"The Quarters was the old commercial core but today the city essentially turns its back at 97th street and faces west. Our vision is to bring the excitement and vibrancy of the downtown, east."

A community revitalization levy to the tune of $56-million was approved for the Quarters in 2011, but failed to ignite a significant level of development, which many put down to the area's prevailing poor reputation.

The developers say the project will fuel further development in the Quarters.

"There's been a stagnant discouragement among developers in Edmonton with regards to this neighbourhood," Mr. Kennedy says. "Many of them have written letters of support to council saying this is the level of stimulus we need to turn things around: Somebody making a vote of confidence and spending hundreds of millions on a project to connect 97th street to 96th street with a finished edge.

"One school of thought sees projects like this as a black hole; a place which sucks up all of the density, kills development and doesn't cause anything further to happen," he continues, "but research and experience tell us that projects like this are quite the opposite; they're actually more like the Big Bang; they cause a chain reaction of development."

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"There's a number of landowners assembling land and mobilizing projects now that we've gotten the green light for this development," adds Mr Benjestorf. "Business owners have been waiting for a good news story to invest or reinvest in the Quarters and it's happening."

Mr. Benjestorf says the Alldritt Tower's approval is a win for Edmontonians as well as the neighbourhood.

"Originally the city was looking to acquire our lands and build an urban park on this site, which sounds great, but it would have cost the city millions of dollars and it simply wouldn't have been a catalyst for development," Mr. Benjesorf says.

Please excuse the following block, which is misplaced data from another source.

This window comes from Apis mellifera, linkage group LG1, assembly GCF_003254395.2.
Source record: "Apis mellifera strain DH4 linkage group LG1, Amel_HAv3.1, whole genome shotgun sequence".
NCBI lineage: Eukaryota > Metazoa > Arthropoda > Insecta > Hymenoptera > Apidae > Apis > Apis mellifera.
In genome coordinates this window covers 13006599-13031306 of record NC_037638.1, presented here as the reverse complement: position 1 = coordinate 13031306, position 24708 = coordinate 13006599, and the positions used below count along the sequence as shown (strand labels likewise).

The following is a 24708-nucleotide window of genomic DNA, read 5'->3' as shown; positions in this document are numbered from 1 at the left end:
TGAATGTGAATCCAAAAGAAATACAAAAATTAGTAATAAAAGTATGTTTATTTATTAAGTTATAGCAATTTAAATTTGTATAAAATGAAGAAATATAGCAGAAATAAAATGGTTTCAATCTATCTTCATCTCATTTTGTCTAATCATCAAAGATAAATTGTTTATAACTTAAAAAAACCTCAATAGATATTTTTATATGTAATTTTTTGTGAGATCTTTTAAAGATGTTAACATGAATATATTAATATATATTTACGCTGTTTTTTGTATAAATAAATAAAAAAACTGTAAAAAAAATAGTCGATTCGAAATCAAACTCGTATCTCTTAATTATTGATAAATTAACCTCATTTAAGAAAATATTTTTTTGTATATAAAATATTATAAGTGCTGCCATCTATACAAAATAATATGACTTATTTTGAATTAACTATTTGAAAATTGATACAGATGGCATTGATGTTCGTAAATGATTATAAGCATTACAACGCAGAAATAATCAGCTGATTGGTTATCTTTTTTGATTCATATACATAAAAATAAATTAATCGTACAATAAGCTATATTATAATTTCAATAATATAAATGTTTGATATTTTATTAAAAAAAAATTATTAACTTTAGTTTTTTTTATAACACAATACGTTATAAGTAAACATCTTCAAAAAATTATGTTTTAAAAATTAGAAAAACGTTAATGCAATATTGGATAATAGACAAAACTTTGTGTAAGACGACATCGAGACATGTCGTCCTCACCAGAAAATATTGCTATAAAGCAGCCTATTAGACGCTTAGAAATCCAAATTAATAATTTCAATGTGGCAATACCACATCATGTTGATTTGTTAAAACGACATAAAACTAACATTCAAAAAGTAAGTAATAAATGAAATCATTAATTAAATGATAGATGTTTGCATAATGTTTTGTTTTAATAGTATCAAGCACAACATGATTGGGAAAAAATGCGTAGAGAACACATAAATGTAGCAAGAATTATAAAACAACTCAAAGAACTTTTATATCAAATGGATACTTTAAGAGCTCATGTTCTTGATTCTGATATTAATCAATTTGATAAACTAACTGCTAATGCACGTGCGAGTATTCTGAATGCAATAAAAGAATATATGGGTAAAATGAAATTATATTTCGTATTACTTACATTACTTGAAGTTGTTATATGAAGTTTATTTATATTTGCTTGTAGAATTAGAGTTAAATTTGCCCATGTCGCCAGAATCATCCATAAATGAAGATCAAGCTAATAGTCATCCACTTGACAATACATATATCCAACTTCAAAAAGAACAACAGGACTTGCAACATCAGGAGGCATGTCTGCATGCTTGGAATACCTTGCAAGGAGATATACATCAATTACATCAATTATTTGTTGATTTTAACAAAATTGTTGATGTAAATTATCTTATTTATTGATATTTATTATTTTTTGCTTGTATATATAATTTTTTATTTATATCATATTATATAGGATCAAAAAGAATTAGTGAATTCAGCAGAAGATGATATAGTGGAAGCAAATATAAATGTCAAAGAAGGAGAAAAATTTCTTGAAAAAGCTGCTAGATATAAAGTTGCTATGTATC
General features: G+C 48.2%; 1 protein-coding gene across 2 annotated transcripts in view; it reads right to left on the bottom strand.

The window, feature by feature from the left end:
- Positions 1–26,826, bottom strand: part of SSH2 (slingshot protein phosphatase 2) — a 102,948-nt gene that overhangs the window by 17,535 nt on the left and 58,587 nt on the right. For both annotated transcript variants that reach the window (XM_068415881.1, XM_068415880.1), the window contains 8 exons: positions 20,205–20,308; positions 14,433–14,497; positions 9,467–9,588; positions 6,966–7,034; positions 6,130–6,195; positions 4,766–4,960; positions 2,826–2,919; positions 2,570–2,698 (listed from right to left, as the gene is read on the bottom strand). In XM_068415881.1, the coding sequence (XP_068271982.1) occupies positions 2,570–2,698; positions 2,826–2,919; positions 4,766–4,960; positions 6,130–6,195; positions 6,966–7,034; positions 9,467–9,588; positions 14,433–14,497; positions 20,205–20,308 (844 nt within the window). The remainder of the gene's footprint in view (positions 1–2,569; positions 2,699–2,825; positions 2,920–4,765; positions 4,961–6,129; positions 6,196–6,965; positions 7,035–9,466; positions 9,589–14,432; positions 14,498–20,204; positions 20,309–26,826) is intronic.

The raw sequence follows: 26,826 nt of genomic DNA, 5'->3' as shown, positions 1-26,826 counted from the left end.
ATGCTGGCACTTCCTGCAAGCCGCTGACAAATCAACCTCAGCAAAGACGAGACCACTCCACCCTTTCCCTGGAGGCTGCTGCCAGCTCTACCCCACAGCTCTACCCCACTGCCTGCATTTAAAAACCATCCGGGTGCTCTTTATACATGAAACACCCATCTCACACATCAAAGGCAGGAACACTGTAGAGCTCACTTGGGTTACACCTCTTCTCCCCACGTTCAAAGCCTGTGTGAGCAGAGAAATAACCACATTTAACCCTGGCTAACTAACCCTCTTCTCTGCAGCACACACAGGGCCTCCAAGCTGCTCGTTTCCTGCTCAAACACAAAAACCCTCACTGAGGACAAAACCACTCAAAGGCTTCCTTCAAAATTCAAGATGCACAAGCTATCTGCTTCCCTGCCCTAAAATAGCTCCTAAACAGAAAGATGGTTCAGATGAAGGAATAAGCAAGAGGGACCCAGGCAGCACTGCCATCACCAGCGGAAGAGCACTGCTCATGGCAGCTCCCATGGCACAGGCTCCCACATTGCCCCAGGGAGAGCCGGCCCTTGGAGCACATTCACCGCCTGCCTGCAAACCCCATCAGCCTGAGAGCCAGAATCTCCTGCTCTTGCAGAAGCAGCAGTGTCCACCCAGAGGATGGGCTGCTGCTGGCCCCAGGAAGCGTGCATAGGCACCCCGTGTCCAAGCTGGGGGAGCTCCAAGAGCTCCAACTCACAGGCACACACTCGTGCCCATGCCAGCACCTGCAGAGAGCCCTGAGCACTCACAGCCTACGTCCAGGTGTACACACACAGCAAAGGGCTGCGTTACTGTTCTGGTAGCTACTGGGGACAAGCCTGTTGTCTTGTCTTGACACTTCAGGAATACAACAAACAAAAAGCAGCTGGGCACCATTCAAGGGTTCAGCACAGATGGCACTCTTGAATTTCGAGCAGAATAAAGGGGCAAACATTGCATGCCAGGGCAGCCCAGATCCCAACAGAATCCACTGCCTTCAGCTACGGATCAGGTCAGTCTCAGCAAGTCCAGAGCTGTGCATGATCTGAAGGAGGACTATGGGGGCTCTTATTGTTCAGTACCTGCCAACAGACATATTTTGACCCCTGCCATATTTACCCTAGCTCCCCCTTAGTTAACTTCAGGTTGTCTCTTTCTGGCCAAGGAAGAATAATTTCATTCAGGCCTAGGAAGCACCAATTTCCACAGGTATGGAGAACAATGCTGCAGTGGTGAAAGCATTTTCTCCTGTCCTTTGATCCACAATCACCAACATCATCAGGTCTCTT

"Getting the green light to develop the land means they no longer have to buy our land from us. We're in fact buying city lands and paying fair market value," he continues. "They no longer need to build or maintain a park; we're building a substantially larger park and will maintain it in perpetuity. The city is also getting a $1-million cash contribution towards affordable housing and there's going to be up to $3.5-million a year generated in property taxes. Edmonton also gets a hotel linked to its convention centre, which will bring conferences to the tune of tens of millions of dollars to the city. The approval is an amazing result for everyone."

The tower would dwarf every other building in Edmonton.

The rezoning vote was 7-to-5 in favour, with some voicing concerns with the building being out of scale with the rest of the city – something both Mr. Benjestorf and Mr. Kennedy fully accept.

"The Fairmont building in its time was considered out of scale, the CN building was considered out of scale, even the new ice arena. But all of those were bold choices and they've served Edmontonians well," Mr. Benjestorf says.

"I actually agree it's out of scale," Mr. Kennedy adds, "but we're trying to create something with a momentum and a magnitude. It needs to be out of scale, in the short term at least."